The experience of Cognitive Behavioural Therapy (CBT) in depressed adolescents who are fatigued

Georgia Herring, Maria Loades, Nina Higson-Sweeney, Emily Hards, Shirley Reynolds, Nick Midgley

Research output: Contribution to journalArticlepeer-review



Fatigue is a common and debilitating symptom of major depressive disorder (MDD). Cognitive behavioural therapy (CBT) is a recommended psychological treatment for adolescents with moderate to severe depression. This study explored the experience of CBT in fatigued adolescents with MDD.

A qualitative study was conducted using existing data from the qualitative arm of a large randomized control trial, the IMPACT study.

Data were obtained from semi-structured interviews conducted after therapy. Participants were 18 adolescents (aged 13–18 years) who reached the clinical threshold for fatigue on diagnostic assessment before starting treatment. The data were analysed using thematic framework analysis.

Three themes and seven sub-themes were developed. Adolescents appeared to find taking part in initial sessions, engaging in ongoing sessions and completing homework challenging. Perceiving the therapist as genuine seemed to provide a sense of safety which enabled adolescents to open up in sessions. When the therapist was not perceived as genuine, adolescents appeared to find CBT less helpful. The structure of CBT appeared to enable treatment goals to be set, and facilitated an increase in meaningful activity. Ensuring that tasks were perceived as manageable and goals as achievable seemed important for participation. Cognitive restructuring appeared useful, although some adolescents tended to engage in distraction from thoughts as an alternative strategy.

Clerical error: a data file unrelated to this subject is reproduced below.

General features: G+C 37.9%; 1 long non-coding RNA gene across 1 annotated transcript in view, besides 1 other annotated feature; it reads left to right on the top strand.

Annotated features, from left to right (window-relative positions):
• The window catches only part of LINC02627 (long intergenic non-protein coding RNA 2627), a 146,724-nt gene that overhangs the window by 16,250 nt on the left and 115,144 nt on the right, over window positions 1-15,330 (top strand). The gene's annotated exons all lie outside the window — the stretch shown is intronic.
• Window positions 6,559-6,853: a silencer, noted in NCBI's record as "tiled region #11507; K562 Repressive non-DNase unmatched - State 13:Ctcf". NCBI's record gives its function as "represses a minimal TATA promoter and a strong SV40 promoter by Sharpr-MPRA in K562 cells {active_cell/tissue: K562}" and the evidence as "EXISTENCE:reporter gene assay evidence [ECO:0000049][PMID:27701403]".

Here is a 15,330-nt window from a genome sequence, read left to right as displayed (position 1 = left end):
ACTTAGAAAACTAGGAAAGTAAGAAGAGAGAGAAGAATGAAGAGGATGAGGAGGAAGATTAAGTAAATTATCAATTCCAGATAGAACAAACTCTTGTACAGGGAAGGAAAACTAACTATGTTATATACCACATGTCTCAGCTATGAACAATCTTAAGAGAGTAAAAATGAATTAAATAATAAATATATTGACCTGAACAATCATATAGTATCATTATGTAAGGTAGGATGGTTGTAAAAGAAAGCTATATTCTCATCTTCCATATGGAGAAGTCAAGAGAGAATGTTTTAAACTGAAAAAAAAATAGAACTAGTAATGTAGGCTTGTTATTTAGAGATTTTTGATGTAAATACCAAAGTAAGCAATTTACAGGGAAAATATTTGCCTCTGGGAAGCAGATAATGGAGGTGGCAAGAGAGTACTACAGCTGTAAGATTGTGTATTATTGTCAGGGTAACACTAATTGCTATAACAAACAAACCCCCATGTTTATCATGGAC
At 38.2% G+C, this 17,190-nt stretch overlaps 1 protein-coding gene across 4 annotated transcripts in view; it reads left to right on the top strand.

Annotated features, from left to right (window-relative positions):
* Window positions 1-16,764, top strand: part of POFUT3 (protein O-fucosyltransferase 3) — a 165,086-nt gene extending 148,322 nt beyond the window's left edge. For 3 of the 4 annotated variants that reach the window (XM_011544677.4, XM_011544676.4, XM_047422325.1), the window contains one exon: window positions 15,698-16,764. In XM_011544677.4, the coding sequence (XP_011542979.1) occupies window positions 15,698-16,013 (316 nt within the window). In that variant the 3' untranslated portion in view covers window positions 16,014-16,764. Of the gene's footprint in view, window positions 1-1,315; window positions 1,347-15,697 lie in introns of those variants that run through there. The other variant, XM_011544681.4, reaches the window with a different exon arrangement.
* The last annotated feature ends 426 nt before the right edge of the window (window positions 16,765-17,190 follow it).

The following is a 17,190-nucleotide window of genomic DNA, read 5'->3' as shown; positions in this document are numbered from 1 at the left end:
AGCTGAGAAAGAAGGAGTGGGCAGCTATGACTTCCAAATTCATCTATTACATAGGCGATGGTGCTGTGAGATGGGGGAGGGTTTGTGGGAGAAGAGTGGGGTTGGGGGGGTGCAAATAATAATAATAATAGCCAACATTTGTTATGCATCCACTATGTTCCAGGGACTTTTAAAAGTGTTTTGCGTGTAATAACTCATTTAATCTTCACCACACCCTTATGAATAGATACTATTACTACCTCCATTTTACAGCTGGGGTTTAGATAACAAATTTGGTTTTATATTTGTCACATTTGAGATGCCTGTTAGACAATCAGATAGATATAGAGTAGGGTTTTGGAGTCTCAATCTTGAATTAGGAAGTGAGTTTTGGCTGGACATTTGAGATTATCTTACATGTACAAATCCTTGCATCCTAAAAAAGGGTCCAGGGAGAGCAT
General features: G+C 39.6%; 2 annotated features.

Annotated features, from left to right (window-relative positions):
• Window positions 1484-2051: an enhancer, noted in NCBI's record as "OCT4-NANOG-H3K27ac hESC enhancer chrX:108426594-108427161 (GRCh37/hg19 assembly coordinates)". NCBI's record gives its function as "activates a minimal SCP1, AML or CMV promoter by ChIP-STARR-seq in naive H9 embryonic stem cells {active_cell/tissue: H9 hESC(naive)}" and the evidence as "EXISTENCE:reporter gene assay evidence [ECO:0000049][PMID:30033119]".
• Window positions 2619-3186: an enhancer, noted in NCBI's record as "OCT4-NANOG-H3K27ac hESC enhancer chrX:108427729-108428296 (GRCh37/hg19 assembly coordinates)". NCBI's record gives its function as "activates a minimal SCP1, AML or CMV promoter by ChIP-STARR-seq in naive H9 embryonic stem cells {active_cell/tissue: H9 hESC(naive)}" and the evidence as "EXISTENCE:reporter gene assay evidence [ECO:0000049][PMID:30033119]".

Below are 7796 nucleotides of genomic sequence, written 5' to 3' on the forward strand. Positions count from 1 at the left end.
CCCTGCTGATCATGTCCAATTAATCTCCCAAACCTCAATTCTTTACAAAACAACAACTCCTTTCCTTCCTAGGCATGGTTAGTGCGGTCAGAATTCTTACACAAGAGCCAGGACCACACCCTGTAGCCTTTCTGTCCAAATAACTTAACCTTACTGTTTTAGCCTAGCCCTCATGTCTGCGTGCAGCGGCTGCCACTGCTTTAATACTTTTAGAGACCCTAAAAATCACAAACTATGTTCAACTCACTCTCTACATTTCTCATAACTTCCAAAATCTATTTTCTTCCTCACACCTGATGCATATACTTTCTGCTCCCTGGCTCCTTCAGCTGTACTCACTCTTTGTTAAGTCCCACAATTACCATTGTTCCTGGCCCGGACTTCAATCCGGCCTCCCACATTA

This study provides an initial insight into how fatigued adolescents with MDD experience CBT. Further research is required to establish whether the themes are pervasive and relatedly, how best to treat depression in fatigued adolescents receiving CBT.
Original languageEnglish
JournalPsychology and Psychotherapy Theory, Research and Practice
Early online date21 Sep 2021
Publication statusE-pub ahead of print - 21 Sep 2021

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